BlacKkKlansman, Spike Lee
Cold War, Paweł Pawlikowski
The Favourite, Yorgos Lanthimos
Roma, Alfonso Cuarón
Vice, Adam McKay
My heart is torn on this one, with both Spike Lee and Alfonso Cuarón deserving the award. And although Spike Lee is long overdue to have his work recognised by the Academy Awards (bar the Honorary Award), all signs point to Cuarón walking away with this one. Keep reading though, because I don’t think that Lee will be going home empty-handed either.
Writing (Adapted Screenplay)
The Ballad of Buster Scruggs, Joel Coen and Ethan Coen
BlacKkKlansman, Charlie Wachtel, David Rabinowitz, Kevin Willmott, and Spike Lee
Can You Ever Forgive Me? Nicole Holofcener and Jeff Whitty
If Beale Street Could Talk, Barry Jenkins
A Star Is Born, Eric Roth, Bradley Cooper, and Will Fetters
BlacKkKlansman is set to take win this one. It’s the easiest way that the Academy’s voter can honour Spike Lee’s long and socially impactful career. It might not be Best Director or Best Picture, but it would nonetheless be a competitive and long-overdue Oscar win for Lee.
Writing (Original Screenplay)
The Favourite, Deborah Davis and Tony McNamara
First Reformed, Paul Schrader
Green Book, Nick Vallelonga, Brian Currie, and Peter Farrelly
Roma, Alfonso Cuarón
Vice, Adam McKay
The Favourite was such an incredible, funny, unexpected and unforgettable film that it has to be honoured with Best Original Screenplay, failing winning Best Picture. The screenplay’s barbed wit makes the film, as opposed to Roma which relies more on the visual. Further, a win for Green Book, which would otherwise have been anticipated (though undeserved when pitted against The Favourite) seems exceedingly unlikely since it surfaced that Vallelonga had tweeted in support of Trump’s claims that Muslims in New Jersey had cheered 9/11.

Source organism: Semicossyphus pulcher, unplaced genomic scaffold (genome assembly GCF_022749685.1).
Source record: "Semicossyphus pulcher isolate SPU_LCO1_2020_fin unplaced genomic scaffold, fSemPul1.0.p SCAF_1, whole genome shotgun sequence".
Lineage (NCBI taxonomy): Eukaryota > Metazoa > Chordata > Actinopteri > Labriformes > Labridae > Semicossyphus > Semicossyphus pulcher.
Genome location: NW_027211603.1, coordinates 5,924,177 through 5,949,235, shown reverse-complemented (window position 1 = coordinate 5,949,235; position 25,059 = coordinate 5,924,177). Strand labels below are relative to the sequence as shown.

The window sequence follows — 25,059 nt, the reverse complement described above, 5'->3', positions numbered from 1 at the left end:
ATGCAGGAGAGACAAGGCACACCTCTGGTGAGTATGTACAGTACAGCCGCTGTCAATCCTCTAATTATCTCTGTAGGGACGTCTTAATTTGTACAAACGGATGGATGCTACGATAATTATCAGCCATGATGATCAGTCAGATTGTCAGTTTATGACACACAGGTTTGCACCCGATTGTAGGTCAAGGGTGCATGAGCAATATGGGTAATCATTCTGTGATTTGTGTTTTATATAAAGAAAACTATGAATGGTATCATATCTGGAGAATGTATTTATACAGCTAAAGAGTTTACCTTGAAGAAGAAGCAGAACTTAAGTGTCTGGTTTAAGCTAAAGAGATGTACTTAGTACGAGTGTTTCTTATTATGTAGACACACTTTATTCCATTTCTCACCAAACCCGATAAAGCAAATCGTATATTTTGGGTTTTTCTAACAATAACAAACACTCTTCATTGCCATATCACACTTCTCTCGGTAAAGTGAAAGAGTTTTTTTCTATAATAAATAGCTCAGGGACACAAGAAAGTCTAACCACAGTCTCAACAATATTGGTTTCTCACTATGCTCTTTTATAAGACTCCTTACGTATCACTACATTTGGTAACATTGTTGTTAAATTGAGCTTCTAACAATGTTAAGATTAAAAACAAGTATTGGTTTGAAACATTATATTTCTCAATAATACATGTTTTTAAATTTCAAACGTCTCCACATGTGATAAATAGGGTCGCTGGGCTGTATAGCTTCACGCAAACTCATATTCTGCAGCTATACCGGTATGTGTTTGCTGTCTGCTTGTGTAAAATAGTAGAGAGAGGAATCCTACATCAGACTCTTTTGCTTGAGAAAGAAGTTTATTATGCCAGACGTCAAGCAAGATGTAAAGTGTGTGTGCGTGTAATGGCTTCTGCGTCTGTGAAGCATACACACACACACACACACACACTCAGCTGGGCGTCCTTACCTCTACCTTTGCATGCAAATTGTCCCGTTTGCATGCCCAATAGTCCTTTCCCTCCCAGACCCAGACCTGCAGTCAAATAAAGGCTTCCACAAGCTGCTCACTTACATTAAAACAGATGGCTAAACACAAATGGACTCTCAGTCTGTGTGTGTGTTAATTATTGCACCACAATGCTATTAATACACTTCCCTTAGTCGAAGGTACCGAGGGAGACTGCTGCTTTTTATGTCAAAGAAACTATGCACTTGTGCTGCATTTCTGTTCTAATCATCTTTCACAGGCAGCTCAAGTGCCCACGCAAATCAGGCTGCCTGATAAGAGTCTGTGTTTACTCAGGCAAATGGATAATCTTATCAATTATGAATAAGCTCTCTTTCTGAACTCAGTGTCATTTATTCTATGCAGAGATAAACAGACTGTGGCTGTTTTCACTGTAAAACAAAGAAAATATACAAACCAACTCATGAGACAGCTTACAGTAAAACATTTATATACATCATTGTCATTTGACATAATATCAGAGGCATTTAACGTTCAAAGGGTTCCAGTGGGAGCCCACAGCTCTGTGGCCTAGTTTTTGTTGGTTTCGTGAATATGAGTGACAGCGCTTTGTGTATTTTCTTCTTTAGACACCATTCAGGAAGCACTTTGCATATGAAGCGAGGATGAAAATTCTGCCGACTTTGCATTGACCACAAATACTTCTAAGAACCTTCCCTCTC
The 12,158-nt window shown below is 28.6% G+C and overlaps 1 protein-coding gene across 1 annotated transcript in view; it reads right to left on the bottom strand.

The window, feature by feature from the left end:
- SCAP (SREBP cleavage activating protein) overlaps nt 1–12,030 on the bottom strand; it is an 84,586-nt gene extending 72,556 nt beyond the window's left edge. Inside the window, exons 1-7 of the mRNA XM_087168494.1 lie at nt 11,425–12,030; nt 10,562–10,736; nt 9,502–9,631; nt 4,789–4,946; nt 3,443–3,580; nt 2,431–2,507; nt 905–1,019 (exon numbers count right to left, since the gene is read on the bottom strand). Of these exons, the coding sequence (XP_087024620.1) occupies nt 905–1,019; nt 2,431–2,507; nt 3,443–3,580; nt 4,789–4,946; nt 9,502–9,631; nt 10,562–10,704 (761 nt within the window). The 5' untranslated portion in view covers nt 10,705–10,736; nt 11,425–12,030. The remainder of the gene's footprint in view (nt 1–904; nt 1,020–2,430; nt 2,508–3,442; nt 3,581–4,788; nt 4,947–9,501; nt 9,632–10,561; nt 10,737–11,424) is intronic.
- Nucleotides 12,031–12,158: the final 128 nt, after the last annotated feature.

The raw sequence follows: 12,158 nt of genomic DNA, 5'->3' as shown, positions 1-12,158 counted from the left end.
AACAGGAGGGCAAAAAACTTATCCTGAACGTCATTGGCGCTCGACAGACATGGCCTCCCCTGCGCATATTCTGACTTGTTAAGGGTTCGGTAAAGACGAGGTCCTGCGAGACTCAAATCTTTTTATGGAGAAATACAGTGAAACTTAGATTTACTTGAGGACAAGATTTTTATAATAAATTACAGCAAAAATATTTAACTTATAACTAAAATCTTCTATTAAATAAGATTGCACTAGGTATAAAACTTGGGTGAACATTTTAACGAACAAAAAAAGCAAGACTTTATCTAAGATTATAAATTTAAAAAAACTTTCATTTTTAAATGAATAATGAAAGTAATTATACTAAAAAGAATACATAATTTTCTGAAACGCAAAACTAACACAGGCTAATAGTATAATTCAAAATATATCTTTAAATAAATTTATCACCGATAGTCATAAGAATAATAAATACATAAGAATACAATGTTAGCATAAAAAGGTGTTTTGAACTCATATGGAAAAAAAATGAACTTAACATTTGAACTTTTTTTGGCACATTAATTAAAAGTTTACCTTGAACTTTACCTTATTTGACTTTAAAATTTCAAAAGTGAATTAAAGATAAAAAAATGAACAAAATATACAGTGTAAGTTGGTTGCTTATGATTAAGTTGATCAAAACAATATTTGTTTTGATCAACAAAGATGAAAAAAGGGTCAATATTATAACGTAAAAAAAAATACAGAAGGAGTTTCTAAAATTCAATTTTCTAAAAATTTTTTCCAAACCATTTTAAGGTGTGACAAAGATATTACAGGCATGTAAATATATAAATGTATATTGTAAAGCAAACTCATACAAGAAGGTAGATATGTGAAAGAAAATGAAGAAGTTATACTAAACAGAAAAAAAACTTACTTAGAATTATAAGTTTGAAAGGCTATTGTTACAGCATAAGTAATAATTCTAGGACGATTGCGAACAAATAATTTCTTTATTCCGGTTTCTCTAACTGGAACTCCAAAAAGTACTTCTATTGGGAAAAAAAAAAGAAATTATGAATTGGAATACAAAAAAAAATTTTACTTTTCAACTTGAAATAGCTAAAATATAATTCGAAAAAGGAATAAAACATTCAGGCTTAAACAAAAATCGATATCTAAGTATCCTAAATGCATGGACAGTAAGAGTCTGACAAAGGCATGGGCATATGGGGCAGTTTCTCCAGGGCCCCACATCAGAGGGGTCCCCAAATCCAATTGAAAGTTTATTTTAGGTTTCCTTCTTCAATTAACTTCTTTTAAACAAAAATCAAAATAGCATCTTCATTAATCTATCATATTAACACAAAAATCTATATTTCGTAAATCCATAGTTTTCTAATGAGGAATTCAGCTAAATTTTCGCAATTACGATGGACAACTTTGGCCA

And now a quick round-up of the remaining categories… Here are the predictions.
Cinematography: Roma, Alfonso Cuarón
Costume Design: The Favourite, Sandy Powell
Film Editing: Vice, Hank Corwin
Makeup and Hairstyling: Vice, Greg Cannom, Kate Biscoe and Patricia Dehaney
Music (Original Score): Black Panther, Ludwig Goransson
Music (Original Song): ‘Shallow’ from A Star Is Born by Lady Gaga, Mark Ronson, Anthony Rossomando, and Andrew Wyatt
Production Design: The Favourite, Nathan Crowley and Kathy Lucas
Sound Editing: A Quiet Place, Ethan Van der Ryn and Erik Aadahl
Sound Mixing: Bohemian Rhapsody, Paul Massey, Tim Cavagin, and John Casali
Visual Effects: First Man, Paul Lambert, Ian Hunter, Tristan Myles and J.D. Schwalm
Animated Feature Film: Spider-Man: Into the Spider-Verse, Bob Persichetti, Peter Ramsey, Rodney Rothman, Phil Lord, and Christopher Miller
Foreign Language Film: Cold War, Poland
Documentary (Feature): Free Solo, Elizabeth Chai Vasarhelyi, Jimmy Chin, Evan Hayes, and Shannon Dill
Documentary (Short Subject): Black Sheep, Ed Perkins and Jonathan Chinn
Short Film (Animated): Bao, Domee Shi and Becky Neiman-Cobb
Short Film (Live Action): Margherite, Marianne Farley and Marie-Hélène Panisset